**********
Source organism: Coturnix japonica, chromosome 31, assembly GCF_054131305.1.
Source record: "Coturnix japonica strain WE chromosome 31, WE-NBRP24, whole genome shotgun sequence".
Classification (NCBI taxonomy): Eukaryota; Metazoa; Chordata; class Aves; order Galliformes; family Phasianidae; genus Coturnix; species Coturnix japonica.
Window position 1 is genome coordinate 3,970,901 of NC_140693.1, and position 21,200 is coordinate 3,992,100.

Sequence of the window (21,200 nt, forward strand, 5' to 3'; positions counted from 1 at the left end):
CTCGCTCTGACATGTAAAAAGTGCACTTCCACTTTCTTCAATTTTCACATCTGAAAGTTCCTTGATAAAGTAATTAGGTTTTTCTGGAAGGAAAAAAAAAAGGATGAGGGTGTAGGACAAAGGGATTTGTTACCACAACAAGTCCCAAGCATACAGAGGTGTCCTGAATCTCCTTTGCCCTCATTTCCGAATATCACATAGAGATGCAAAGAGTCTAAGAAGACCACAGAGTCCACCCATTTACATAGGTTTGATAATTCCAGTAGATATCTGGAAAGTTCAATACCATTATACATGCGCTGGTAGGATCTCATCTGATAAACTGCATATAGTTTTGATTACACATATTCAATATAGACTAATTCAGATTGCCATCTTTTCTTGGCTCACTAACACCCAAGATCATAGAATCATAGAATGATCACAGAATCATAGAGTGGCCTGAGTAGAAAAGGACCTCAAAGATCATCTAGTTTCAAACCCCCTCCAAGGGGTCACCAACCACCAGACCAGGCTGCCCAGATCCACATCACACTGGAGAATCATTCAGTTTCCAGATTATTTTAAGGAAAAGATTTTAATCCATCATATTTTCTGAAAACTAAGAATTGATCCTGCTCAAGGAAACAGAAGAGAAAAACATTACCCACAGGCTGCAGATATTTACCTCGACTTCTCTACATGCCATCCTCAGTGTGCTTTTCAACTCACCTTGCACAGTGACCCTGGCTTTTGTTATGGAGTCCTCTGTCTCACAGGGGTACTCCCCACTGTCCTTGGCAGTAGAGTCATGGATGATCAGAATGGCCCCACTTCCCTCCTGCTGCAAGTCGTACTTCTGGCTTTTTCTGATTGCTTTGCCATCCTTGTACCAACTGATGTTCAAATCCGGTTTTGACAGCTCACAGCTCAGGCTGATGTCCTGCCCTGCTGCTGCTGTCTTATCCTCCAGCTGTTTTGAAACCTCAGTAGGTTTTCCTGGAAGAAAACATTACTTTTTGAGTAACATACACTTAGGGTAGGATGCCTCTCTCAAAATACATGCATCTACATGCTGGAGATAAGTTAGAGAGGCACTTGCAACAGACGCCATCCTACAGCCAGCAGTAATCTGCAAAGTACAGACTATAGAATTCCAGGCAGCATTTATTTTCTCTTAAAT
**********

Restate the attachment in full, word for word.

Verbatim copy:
Source organism: Coturnix japonica, chromosome 31, assembly GCF_054131305.1.
Source record: "Coturnix japonica strain WE chromosome 31, WE-NBRP24, whole genome shotgun sequence".
Classification (NCBI taxonomy): Eukaryota; Metazoa; Chordata; class Aves; order Galliformes; family Phasianidae; genus Coturnix; species Coturnix japonica.
Window position 1 is genome coordinate 3,970,901 of NC_140693.1, and position 21,200 is coordinate 3,992,100.

Sequence of the window (21,200 nt, forward strand, 5' to 3'; positions counted from 1 at the left end):
CTCGCTCTGACATGTAAAAAGTGCACTTCCACTTTCTTCAATTTTCACATCTGAAAGTTCCTTGATAAAGTAATTAGGTTTTTCTGGAAGGAAAAAAAAAAGGATGAGGGTGTAGGACAAAGGGATTTGTTACCACAACAAGTCCCAAGCATACAGAGGTGTCCTGAATCTCCTTTGCCCTCATTTCCGAATATCACATAGAGATGCAAAGAGTCTAAGAAGACCACAGAGTCCACCCATTTACATAGGTTTGATAATTCCAGTAGATATCTGGAAAGTTCAATACCATTATACATGCGCTGGTAGGATCTCATCTGATAAACTGCATATAGTTTTGATTACACATATTCAATATAGACTAATTCAGATTGCCATCTTTTCTTGGCTCACTAACACCCAAGATCATAGAATCATAGAATGATCACAGAATCATAGAGTGGCCTGAGTAGAAAAGGACCTCAAAGATCATCTAGTTTCAAACCCCCTCCAAGGGGTCACCAACCACCAGACCAGGCTGCCCAGATCCACATCACACTGGAGAATCATTCAGTTTCCAGATTATTTTAAGGAAAAGATTTTAATCCATCATATTTTCTGAAAACTAAGAATTGATCCTGCTCAAGGAAACAGAAGAGAAAAACATTACCCACAGGCTGCAGATATTTACCTCGACTTCTCTACATGCCATCCTCAGTGTGCTTTTCAACTCACCTTGCACAGTGACCCTGGCTTTTGTTATGGAGTCCTCTGTCTCACAGGGGTACTCCCCACTGTCCTTGGCAGTAGAGTCATGGATGATCAGAATGGCCCCACTTCCCTCCTGCTGCAAGTCGTACTTCTGGCTTTTTCTGATTGCTTTGCCATCCTTGTACCAACTGATGTTCAAATCCGGTTTTGACAGCTCACAGCTCAGGCTGATGTCCTGCCCTGCTGCTGCTGTCTTATCCTCCAGCTGTTTTGAAACCTCAGTAGGTTTTCCTGGAAGAAAACATTACTTTTTGAGTAACATACACTTAGGGTAGGATGCCTCTCTCAAAATACATGCATCTACATGCTGGAGATAAGTTAGAGAGGCACTTGCAACAGACGCCATCCTACAGCCAGCAGTAATCTGCAAAGTACAGACTATAGAATTCCAGGCAGCATTTATTTTCTCTTAAAT